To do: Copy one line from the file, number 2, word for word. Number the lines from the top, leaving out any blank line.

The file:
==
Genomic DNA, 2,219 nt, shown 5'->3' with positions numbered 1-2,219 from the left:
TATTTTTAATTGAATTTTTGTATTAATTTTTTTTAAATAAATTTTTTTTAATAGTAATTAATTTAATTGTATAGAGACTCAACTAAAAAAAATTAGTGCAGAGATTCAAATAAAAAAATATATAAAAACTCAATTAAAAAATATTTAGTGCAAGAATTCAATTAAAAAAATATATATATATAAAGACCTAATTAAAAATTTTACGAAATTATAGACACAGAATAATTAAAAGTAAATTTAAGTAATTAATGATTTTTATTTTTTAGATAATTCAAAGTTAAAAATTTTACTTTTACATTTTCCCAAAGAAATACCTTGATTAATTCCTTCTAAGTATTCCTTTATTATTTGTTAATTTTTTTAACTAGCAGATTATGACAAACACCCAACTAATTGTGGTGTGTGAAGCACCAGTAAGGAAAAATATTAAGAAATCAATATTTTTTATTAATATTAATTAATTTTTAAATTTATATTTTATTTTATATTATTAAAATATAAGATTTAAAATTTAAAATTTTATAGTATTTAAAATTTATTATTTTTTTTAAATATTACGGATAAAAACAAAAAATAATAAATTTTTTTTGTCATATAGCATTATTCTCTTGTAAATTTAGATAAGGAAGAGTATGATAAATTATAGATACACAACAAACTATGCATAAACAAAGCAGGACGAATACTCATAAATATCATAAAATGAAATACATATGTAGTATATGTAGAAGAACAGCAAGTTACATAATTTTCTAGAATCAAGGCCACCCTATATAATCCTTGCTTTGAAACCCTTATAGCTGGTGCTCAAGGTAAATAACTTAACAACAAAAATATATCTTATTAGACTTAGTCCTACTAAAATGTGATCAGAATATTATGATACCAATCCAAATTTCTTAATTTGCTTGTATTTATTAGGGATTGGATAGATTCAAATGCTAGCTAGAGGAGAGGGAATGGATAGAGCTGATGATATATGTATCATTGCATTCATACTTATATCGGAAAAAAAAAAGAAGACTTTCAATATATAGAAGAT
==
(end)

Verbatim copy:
TATTTTTAATTGAATTTTTGTATTAATTTTTTTTAAATAAATTTTTTTTAATAGTAATTAATTTAATTGTATAGAGACTCAACTAAAAAAAATTAGTGCAGAGATTCAAATAAAAAAATATATAAAAACTCAATTAAAAAATATTTAGTGCAAGAATTCAATTAAAAAAATATATATATATAAAGACCTAATTAAAAATTTTACGAAATTATAGACACAGAATAATTAAAAGTAAATTTAAGTAATTAATGATTTTTATTTTTTAGATAATTCAAAGTTAAAAATTTTACTTTTACATTTTCCCAAAGAAATACCTTGATTAATTCCTTCTAAGTATTCCTTTATTATTTGTTAATTTTTTTAACTAGCAGATTATGACAAACACCCAACTAATTGTGGTGTGTGAAGCACCAGTAAGGAAAAATATTAAGAAATCAATATTTTTTATTAATATTAATTAATTTTTAAATTTATATTTTATTTTATATTATTAAAATATAAGATTTAAAATTTAAAATTTTATAGTATTTAAAATTTATTATTTTTTTTAAATATTACGGATAAAAACAAAAAATAATAAATTTTTTTTGTCATATAGCATTATTCTCTTGTAAATTTAGATAAGGAAGAGTATGATAAATTATAGATACACAACAAACTATGCATAAACAAAGCAGGACGAATACTCATAAATATCATAAAATGAAATACATATGTAGTATATGTAGAAGAACAGCAAGTTACATAATTTTCTAGAATCAAGGCCACCCTATATAATCCTTGCTTTGAAACCCTTATAGCTGGTGCTCAAGGTAAATAACTTAACAACAAAAATATATCTTATTAGACTTAGTCCTACTAAAATGTGATCAGAATATTATGATACCAATCCAAATTTCTTAATTTGCTTGTATTTATTAGGGATTGGATAGATTCAAATGCTAGCTAGAGGAGAGGGAATGGATAGAGCTGATGATATATGTATCATTGCATTCATACTTATATCGGAAAAAAAAAAGAAGACTTTCAATATATAGAAGAT